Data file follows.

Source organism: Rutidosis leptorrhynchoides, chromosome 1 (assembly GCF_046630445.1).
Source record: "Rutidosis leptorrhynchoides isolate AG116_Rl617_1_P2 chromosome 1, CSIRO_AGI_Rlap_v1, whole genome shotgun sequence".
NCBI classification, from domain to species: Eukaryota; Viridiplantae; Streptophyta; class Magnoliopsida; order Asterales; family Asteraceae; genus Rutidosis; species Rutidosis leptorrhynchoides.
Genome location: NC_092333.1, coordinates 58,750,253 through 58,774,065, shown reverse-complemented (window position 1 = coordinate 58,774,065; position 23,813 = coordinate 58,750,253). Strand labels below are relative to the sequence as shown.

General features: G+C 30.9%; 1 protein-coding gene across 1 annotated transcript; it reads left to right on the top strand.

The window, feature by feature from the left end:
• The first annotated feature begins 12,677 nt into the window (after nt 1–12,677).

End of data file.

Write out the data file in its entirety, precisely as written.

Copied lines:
Source organism: Rutidosis leptorrhynchoides, chromosome 1 (assembly GCF_046630445.1).
Source record: "Rutidosis leptorrhynchoides isolate AG116_Rl617_1_P2 chromosome 1, CSIRO_AGI_Rlap_v1, whole genome shotgun sequence".
NCBI classification, from domain to species: Eukaryota; Viridiplantae; Streptophyta; class Magnoliopsida; order Asterales; family Asteraceae; genus Rutidosis; species Rutidosis leptorrhynchoides.
Genome location: NC_092333.1, coordinates 58,750,253 through 58,774,065, shown reverse-complemented (window position 1 = coordinate 58,774,065; position 23,813 = coordinate 58,750,253). Strand labels below are relative to the sequence as shown.

General features: G+C 30.9%; 1 protein-coding gene across 1 annotated transcript; it reads left to right on the top strand.

The window, feature by feature from the left end:
• The first annotated feature begins 12,677 nt into the window (after nt 1–12,677).